Wednesday, June 04, 2008

The Life Within

Category: Issue 10

Lisa was Nine.  Freckled face, small hands, long curly unruly hair.  Today was her big day.  Vacation.  Mommy, Daddy, Lisa, Africa….Heaven.  They were on their way to the airport; and Lisa was excited.

Lisa had learned a lot in her nine years, she watched tv, read books, played games with her parents; nothing escaped her.  Maybe…just maybe, that is what saved her on this exciting day.

She had fallen asleep in the back seat of the car, to the low rumbling of the engine as the vehicle moved with a rhythmical bump bump bump over the freeway.  She was relaxed and excited, she was dreaming immediately of big cats, elephants, and her favorite game that she played with daddy called “Job Interview”.  Just yesterday daddy had “hired” her, and in her dream, she was a safari guide, showing smiling faces dangerous animals.

Then she was woken to her parents voices yelling for her to get up, hurry, grab a bag – run run run, we’re going to be late.  And they ran; all the way through the airport to the gate, where Lisa got to give the lady her ticket and say “To Africa, please”, just like she wanted to.  They made it!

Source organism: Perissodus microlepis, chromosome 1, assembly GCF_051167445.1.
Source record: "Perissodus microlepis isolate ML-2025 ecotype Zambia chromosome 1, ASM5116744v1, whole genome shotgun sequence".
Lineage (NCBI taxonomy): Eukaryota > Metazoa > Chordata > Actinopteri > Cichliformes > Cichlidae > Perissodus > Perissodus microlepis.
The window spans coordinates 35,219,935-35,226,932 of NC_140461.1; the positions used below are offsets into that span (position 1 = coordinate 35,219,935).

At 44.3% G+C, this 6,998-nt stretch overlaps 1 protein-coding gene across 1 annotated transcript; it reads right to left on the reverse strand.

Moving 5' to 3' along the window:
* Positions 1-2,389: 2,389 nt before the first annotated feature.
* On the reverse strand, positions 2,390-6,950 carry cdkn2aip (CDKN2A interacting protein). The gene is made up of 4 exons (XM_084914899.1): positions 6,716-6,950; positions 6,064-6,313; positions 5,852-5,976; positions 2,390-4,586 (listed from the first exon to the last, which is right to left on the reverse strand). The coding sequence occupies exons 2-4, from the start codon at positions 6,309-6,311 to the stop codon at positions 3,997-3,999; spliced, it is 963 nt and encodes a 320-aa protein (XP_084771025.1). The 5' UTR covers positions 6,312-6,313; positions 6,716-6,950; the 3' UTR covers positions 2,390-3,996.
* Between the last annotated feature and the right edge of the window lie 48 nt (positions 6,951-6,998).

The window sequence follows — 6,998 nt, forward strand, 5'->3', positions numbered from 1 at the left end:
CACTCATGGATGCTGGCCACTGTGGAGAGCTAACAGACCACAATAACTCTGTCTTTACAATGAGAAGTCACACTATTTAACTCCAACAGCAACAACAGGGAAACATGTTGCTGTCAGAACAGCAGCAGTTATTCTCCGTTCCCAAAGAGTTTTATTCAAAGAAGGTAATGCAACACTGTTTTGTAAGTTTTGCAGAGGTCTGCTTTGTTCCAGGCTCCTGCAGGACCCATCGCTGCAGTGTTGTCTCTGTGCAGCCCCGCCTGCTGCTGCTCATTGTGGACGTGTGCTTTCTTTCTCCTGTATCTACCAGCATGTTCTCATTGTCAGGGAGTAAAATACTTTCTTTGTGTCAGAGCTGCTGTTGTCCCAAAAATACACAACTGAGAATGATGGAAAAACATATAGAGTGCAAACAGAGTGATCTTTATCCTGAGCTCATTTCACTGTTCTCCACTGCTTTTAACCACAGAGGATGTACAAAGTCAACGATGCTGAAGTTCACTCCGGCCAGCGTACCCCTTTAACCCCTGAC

The plane rolled to the tarmac, Lisa was sitting between her parents, she would switch to the window seat later; but this was her first airplane ride, and she was a little scared – TV can do that to a kid.  The airplanes engines screamed as it started to gather speed, it lifted, it bumped, it lifted again and rose into the air. Lisa let go of her parents hands, proud of how well she had done – not even a single tear!

There was a bang, and then Lisa was thrown sideways into her dad. She looked at him, so he could tell her this was okay, but he was looking at mom.  They both had worried faces and people were screaming.  And then she started feeling like she was being lifted from her seat, like when she rode the roller coaster at the fair, and her parents were leaning over her, hugging each other, making a tunnel for Lisa – keeping her safe.  Their heads were above hers, their arms around her, and mommy said “make a ball, Lisa” and she pulled in her legs.  Daddy said, “head down, honey”.  She heard each of them say “I love you”, and saw her moms calm face and her dads soft smile before tucking her head.

Suddenly, she felt like her body was in one of those funny machines that spin a person around and upside down.  The screaming was really loud now, and her parents were squeezing her so tight.  She wanted to be able to see, but she couldn’t move.  The noise was too loud, screaming and the sound of the metal garbage can when she dragged it outside, except louder; and then there was a lot of bumping and shaking and she felt herself being thrown against the seat belt.